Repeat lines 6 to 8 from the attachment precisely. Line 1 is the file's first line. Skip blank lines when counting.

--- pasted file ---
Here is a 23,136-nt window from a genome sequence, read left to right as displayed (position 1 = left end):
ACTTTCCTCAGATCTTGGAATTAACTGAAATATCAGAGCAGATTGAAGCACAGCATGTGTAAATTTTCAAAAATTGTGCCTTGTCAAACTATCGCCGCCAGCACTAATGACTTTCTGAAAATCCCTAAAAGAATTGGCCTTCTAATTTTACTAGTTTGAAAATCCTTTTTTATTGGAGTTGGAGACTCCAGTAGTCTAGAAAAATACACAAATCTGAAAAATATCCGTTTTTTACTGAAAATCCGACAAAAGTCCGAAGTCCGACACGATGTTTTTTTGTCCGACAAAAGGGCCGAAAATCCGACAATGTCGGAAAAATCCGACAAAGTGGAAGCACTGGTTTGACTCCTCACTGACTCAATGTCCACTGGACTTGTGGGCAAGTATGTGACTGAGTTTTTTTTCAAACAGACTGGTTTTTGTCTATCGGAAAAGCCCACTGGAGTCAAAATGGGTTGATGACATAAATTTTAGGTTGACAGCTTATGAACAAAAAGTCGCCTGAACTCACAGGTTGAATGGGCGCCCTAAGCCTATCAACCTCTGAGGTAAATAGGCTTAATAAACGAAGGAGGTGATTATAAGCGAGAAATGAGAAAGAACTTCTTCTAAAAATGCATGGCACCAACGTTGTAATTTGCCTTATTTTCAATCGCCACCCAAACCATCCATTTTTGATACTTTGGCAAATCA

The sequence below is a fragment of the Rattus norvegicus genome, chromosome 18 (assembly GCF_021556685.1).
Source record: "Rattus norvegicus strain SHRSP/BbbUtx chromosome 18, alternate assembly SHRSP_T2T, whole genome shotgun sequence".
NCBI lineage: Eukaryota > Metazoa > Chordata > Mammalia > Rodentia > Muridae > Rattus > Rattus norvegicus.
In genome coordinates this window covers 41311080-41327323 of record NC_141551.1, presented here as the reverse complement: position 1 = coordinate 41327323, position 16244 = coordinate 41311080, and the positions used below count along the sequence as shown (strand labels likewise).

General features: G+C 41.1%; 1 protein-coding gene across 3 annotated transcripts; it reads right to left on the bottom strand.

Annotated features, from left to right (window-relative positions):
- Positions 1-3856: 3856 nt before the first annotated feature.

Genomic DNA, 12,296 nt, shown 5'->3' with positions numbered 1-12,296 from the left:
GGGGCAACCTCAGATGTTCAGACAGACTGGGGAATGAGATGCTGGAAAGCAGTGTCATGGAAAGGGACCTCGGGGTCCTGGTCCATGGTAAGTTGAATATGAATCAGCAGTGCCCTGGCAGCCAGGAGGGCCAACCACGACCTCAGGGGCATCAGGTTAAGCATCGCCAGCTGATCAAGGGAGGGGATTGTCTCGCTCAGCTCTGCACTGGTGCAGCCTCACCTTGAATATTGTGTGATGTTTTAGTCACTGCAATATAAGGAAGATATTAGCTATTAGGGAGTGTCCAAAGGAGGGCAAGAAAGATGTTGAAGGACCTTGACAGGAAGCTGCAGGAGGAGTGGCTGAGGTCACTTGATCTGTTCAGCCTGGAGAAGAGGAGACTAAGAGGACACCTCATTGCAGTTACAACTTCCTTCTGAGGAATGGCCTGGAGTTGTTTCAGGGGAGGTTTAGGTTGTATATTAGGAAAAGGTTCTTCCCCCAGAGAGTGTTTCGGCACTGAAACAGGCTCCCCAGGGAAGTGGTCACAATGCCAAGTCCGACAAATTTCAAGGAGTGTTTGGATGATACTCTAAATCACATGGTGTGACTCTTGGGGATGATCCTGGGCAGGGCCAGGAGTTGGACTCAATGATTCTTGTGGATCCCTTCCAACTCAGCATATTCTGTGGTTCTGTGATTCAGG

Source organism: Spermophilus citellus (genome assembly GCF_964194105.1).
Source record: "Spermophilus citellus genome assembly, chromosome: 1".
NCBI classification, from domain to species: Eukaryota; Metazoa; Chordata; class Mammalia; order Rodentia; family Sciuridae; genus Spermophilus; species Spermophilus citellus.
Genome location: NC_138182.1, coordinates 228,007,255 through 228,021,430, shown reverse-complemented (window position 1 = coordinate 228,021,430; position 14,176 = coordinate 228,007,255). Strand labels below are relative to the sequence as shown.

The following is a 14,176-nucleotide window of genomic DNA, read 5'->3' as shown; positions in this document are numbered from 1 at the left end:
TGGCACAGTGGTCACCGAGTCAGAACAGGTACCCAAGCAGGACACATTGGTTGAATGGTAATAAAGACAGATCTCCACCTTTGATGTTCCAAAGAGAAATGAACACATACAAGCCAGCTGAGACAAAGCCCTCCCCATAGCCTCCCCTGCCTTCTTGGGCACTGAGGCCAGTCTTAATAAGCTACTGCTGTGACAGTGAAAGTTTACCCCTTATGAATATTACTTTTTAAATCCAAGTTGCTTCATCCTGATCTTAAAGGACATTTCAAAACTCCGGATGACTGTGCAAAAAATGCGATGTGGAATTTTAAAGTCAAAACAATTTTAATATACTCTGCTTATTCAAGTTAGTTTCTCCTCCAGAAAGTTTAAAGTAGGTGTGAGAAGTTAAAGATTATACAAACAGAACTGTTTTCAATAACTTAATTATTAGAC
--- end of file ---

In genome coordinates this window covers 41311080-41327323 of record NC_141551.1, presented here as the reverse complement: position 1 = coordinate 41327323, position 16244 = coordinate 41311080, and the positions used below count along the sequence as shown (strand labels likewise).

General features: G+C 41.1%; 1 protein-coding gene across 3 annotated transcripts; it reads right to left on the bottom strand.

Annotated features, from left to right (window-relative positions):